Speedy Ortiz - Twerp Verse (Cover Artwork)

Speedy Ortiz

Twerp Verse (2018)


Speedy Ortiz’s third album Twerp Verse was preceded by advance track “Lucky 88,” an exercise in pop integration into the band’s sour guitar fuzz that finds leader Sadie Dupuis reflecting that “Life is carnage / I once was lost / but now I’m floundered.” In 2016, Dupuis scratched her pop itch with her Sad13 side project, reveling in off-kilter pop. However, Twerp Verse is thankfully not a major departure in line with After Laughter but finds the band integrating new twists into their sardonic indie crunch. Lead track “Buck Me Off” begins with Dupuis darkly considering “The year of the weird / bookended by booty pics I never posted.” The song is anchored by a plodding bass as Dupuis and new guitarist Andy Molholt send jagged guitar lines in each other’s direction.

Twerp Verse was produced by Bright Eyes alum Mike Mogis and was the band’s second attempt at a new record after sessions for the initial offering were scrapped. In describing the album’s unique moniker, Dupuis labels a “twerp verse” “when a musician guests on a track and says something totally outlandish…[that] becomes the most crucial part [of the song].” She states that this album is the band “stand[ing] up and show[ing our] teeth.” Lyrically, the album recalls Liz Phair’s decimation of her male peers on Exile in Guyville updated for the dating app generation (similar to Camp Cope’s album How to Socialise and while Cope’s album sonically recalled Phair, Speedy’s new album still maintains that Polvo – Archers of Loaf fetish).

Similar to “Lucky 88,” the music on “You Hate the Title” adds some 80s dayglo to the band’s Slanted and Enchanted sound with cowbells and synth lines. The three music videos that preceded the album’s release do seem to share a color palette with Paramore’s most recent aesthetic. However, for the most part at least sonically, Twerp Verse doesn’t abandon the Archers seasick guitars and finds Dupuis’s razor wit and wordplay as sharp as ever. However, Dupuis’s wandering riffs aren’t as often accompanied by the dynamic chorus explosions of Major Arcana, and lyrically, the album moves into the perils of romantic entanglements in the age of Tinder and instant gratification. It appears all this convenience overload leads to stifling solipsism, as Dupuis eviscerates her would-be lover in “Lean in When I Suffer” as “[caring] a lot, we’re strictly speaking self-care.”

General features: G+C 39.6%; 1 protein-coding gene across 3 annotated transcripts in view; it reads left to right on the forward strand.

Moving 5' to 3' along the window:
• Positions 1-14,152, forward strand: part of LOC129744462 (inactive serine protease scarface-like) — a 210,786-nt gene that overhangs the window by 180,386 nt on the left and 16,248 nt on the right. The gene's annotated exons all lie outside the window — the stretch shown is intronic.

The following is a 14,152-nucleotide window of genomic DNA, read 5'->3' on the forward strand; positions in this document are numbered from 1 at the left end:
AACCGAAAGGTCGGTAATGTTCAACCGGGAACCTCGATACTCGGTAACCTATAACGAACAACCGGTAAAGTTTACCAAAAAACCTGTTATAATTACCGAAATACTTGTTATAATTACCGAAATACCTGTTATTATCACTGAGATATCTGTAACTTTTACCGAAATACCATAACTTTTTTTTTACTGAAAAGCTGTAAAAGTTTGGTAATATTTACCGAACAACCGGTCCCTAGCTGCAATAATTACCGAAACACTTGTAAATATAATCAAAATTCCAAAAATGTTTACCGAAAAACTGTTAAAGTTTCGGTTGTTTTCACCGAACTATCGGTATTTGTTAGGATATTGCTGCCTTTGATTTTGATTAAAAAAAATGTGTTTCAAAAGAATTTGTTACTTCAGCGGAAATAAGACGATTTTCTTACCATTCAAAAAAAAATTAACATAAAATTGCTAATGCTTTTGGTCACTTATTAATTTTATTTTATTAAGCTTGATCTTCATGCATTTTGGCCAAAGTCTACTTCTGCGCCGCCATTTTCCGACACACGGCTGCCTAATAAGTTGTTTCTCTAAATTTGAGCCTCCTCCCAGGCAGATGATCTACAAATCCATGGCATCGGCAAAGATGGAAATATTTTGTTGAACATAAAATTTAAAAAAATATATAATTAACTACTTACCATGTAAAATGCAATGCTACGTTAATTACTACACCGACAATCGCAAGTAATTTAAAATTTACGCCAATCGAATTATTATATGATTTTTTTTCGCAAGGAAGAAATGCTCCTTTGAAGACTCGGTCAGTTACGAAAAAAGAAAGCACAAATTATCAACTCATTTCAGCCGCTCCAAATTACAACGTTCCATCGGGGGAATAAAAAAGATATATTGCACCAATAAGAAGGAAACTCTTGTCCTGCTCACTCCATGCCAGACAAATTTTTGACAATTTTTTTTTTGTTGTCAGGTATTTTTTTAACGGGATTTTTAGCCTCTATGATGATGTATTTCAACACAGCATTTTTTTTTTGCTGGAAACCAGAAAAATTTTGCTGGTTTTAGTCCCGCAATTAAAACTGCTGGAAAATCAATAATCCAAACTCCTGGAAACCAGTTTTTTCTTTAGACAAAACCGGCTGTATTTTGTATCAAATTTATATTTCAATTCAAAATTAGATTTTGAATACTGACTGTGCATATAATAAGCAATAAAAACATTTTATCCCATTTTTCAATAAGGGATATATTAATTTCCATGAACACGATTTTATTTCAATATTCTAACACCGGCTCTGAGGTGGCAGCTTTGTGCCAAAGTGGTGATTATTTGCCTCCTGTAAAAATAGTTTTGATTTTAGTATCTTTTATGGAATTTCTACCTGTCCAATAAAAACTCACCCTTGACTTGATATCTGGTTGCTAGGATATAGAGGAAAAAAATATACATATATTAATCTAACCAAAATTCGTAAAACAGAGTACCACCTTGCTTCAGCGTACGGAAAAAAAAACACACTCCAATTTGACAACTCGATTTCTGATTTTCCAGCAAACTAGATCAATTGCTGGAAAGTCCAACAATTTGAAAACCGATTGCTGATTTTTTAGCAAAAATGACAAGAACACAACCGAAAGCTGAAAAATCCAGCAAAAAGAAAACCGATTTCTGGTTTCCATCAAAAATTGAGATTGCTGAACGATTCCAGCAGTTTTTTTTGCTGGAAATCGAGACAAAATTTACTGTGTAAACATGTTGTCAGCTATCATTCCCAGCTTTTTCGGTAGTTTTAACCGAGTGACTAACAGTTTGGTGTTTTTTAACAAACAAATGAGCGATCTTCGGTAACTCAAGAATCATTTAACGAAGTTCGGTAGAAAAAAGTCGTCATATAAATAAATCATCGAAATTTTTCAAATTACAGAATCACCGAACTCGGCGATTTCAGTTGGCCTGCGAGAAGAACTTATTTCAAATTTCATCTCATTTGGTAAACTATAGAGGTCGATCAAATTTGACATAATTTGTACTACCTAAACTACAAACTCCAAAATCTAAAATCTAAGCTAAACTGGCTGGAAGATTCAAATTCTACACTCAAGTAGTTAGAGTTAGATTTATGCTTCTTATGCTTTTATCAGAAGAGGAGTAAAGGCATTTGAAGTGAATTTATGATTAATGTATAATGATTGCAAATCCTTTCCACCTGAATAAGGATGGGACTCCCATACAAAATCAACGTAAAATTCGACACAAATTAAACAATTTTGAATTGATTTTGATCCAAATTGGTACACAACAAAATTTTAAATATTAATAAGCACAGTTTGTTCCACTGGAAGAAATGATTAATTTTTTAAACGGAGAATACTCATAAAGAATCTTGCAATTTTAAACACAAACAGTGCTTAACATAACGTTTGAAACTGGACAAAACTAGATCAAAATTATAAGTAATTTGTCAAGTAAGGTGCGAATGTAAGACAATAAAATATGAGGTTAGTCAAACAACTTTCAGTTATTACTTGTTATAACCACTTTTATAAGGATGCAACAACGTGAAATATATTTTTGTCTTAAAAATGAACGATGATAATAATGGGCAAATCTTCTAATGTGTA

“Villain” is the most acute of Dupuis’ reckonings with the shortcomings of the opposite gender. Focusing her attention on an unwanted interested other who rides her bus and attempts to win her attention with assumed familiarity, she dissects the male ego’s persistent belief that it has the right to the attentions of any female it deems worthy. It also lambasts the “catch some and infect some” predatory aspects of the new millennium dating scene, as Dupuis’s adversary wonders “what kind of games you like,” and she realizes that “he looks past my answer / did he earn the right / no way.”

Overall, Twerp Verse maintains Speedy Ortiz’s updated take on the deranged side of Merge Records and also manages to brighten the songs with some pop music concessions. It also marks the lyrical maturation of Dupuis as her undiluted lyrical gymnastics tackle the traps and snares of the female single life.